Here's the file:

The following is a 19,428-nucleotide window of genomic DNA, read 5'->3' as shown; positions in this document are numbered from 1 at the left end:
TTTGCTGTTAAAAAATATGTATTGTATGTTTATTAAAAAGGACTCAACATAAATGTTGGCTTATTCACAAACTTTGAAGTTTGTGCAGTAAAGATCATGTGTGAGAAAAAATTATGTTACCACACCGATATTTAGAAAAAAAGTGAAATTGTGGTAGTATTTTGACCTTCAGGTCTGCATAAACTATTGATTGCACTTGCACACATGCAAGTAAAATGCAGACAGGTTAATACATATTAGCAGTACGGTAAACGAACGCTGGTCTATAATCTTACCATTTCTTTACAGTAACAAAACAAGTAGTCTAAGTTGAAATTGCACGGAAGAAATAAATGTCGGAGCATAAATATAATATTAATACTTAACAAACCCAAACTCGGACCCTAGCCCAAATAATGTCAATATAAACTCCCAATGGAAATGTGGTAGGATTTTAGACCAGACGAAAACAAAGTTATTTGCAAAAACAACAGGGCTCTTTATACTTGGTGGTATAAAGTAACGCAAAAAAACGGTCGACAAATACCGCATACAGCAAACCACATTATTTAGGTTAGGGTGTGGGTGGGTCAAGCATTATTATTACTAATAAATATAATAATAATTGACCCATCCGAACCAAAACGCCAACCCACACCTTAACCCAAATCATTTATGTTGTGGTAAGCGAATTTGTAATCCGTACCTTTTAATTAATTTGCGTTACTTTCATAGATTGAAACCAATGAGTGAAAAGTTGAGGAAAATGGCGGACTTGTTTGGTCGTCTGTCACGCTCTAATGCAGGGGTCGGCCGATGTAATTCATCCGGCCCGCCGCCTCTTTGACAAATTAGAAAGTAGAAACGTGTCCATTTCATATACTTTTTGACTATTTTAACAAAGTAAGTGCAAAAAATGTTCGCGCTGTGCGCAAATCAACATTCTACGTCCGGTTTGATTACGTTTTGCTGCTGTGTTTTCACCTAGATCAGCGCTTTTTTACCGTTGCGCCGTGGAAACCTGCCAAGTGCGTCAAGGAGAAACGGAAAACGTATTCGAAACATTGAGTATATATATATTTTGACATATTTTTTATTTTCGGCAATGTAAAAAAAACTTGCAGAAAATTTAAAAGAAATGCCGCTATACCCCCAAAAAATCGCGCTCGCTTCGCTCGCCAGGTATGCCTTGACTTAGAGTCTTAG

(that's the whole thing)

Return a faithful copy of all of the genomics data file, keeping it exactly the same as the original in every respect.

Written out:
The following is a 19,428-nucleotide window of genomic DNA, read 5'->3' as shown; positions in this document are numbered from 1 at the left end:
TTTGCTGTTAAAAAATATGTATTGTATGTTTATTAAAAAGGACTCAACATAAATGTTGGCTTATTCACAAACTTTGAAGTTTGTGCAGTAAAGATCATGTGTGAGAAAAAATTATGTTACCACACCGATATTTAGAAAAAAAGTGAAATTGTGGTAGTATTTTGACCTTCAGGTCTGCATAAACTATTGATTGCACTTGCACACATGCAAGTAAAATGCAGACAGGTTAATACATATTAGCAGTACGGTAAACGAACGCTGGTCTATAATCTTACCATTTCTTTACAGTAACAAAACAAGTAGTCTAAGTTGAAATTGCACGGAAGAAATAAATGTCGGAGCATAAATATAATATTAATACTTAACAAACCCAAACTCGGACCCTAGCCCAAATAATGTCAATATAAACTCCCAATGGAAATGTGGTAGGATTTTAGACCAGACGAAAACAAAGTTATTTGCAAAAACAACAGGGCTCTTTATACTTGGTGGTATAAAGTAACGCAAAAAAACGGTCGACAAATACCGCATACAGCAAACCACATTATTTAGGTTAGGGTGTGGGTGGGTCAAGCATTATTATTACTAATAAATATAATAATAATTGACCCATCCGAACCAAAACGCCAACCCACACCTTAACCCAAATCATTTATGTTGTGGTAAGCGAATTTGTAATCCGTACCTTTTAATTAATTTGCGTTACTTTCATAGATTGAAACCAATGAGTGAAAAGTTGAGGAAAATGGCGGACTTGTTTGGTCGTCTGTCACGCTCTAATGCAGGGGTCGGCCGATGTAATTCATCCGGCCCGCCGCCTCTTTGACAAATTAGAAAGTAGAAACGTGTCCATTTCATATACTTTTTGACTATTTTAACAAAGTAAGTGCAAAAAATGTTCGCGCTGTGCGCAAATCAACATTCTACGTCCGGTTTGATTACGTTTTGCTGCTGTGTTTTCACCTAGATCAGCGCTTTTTTACCGTTGCGCCGTGGAAACCTGCCAAGTGCGTCAAGGAGAAACGGAAAACGTATTCGAAACATTGAGTATATATATATTTTGACATATTTTTTATTTTCGGCAATGTAAAAAAAACTTGCAGAAAATTTAAAAGAAATGCCGCTATACCCCCAAAAAATCGCGCTCGCTTCGCTCGCCAGGTATGCCTTGACTTAGAGTCTTAG